Farmer cheese is an unaged (also known as fresh) mild white cheese with a crumbly texture. You don't need to be a farmer to make it yourself though; farmer cheese is really easy to make at home, and this simple recipe calls for just three ingredients. Once you make it, you'll start to see that it can be used in countless ways.
Since this is a fresh cheese, you can easily add more flavor by customizing it with your favorite add-ins. For example, you can mix in fresh herbs with the curds or sprinkle them on top of the finished farmer cheese along with olive oil and red pepper flakes. Use farmer cheese as a spread, as you would cream cheese or goat cheese. Eat it like cottage cheese—just add berries. Add in honey and a little bit of jam or fresh fruit for a sweet twist, and spread on crackers.
This fresh cheese is incredibly versatile. It can be eaten with bread or crackers or crumbled on top of salads. Try blending it with other cheeses such as ricotta, which is a similar but milder cheese, for lasagna, or combine it with yogurt, to make a savory dip. Or, incorporate it into any recipe that calls for soft, fresh cheese.
- 1/2 gallon milk (whole pasteurized, not ultra-pasteurized)
- 1/4 cup white vinegar
- Optional: fresh dill or chives (finely chopped)
- 1 teaspoon salt
Gather the ingredients.
In a large, heavy-bottomed pot, bring the milk to a slow boil. Keep the heat at medium or medium-low; otherwise, you risk scorching the milk on the bottom of the pot.
When small, foamy bubbles begin to form on the milk, but it is not yet at a rolling boil, turn off the heat. If using a thermometer, the temperature will read about 190 F.
Add the vinegar and stir the milk. Curds will immediately begin to form.
Let the milk sit for 15 minutes.
After 15 minutes, add any flavorings, such as finely chopped fresh herbs.
Place a colander over a large bowl or pot. Drape either a dampened cheesecloth or thin dampened dish towel over the colander. Pour the curds into the cheesecloth. The whey (liquid) will drain and be collected in the bowl below, and the solid curds will be caught in the cheesecloth.
Lift the cheesecloth and wrap it around the curds, twisting and squeezing to remove as much moisture as possible.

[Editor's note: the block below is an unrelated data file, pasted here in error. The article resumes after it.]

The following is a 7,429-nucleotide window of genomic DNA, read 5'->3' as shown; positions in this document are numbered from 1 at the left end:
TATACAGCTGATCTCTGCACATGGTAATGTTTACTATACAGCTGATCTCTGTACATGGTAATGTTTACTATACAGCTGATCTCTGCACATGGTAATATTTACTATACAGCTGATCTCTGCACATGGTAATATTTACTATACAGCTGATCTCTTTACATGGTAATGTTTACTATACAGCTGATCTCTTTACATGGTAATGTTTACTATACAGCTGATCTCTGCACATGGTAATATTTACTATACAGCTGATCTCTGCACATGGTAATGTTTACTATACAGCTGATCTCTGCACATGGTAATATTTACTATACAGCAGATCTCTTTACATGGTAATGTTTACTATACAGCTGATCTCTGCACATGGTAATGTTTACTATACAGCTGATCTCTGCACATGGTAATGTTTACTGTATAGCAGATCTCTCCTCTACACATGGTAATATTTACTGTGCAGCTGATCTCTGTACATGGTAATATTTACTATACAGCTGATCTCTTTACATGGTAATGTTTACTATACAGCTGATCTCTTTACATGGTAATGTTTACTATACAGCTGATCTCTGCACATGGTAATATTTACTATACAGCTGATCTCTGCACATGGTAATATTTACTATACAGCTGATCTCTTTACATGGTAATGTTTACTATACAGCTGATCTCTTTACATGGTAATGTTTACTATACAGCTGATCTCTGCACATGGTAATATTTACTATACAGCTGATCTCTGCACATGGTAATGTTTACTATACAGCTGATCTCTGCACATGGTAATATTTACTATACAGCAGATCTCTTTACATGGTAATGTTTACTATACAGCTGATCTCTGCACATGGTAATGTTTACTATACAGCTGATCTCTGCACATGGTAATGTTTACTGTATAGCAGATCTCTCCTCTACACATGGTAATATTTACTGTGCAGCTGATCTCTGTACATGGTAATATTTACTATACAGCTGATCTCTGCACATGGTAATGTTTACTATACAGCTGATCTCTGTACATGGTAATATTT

After squeezing out the moisture, the curds for farmer cheese will be dry and crumbly. If you want a creamier texture, mix a little of the reserved whey back into the curds.
Add the salt and stir it together.
To shape the cheese, keep it wrapped in cheesecloth and form it into a mound on a plate. Set another plate on top and press the curds into a flat disc that is 1 to 2 inches tall. Cover and refrigerate for an hour or so before removing the cheesecloth.
To make a round ball, tie the cheesecloth with a length of butcher's twine, attach it to a shelf in the refrigerator, and suspend it over a bowl. Gravity will help shape the cheese into a ball.
- Do not use ultra-pasteurized milk for cheese making; the curd will not set. Ultra-pasteurized milk is not always labeled as such, but you can tell by the extremely long expiration (usually 30 to 90 days from purchase). Regular pasteurized milk works fine, but raw milk, if it's available in your area, works the best.
- Don't toss the whey. Instead, use the leftover whey for bread making, add it to soups, or use it as a protein boost in smoothies (and, of course, you can feed it to the chickens). Store it in a sealed container in the refrigerator for up to one week.
How to Store Farmer Cheese
Farmer cheese will keep for up to a week in the refrigerator. You can also freeze farmer cheese. Upon defrosting it, however, the texture won't be exactly the same; it will be a bit more crumbly. Before freezing, wrap it in plastic food wrap and then freeze in a zip-close storage bag.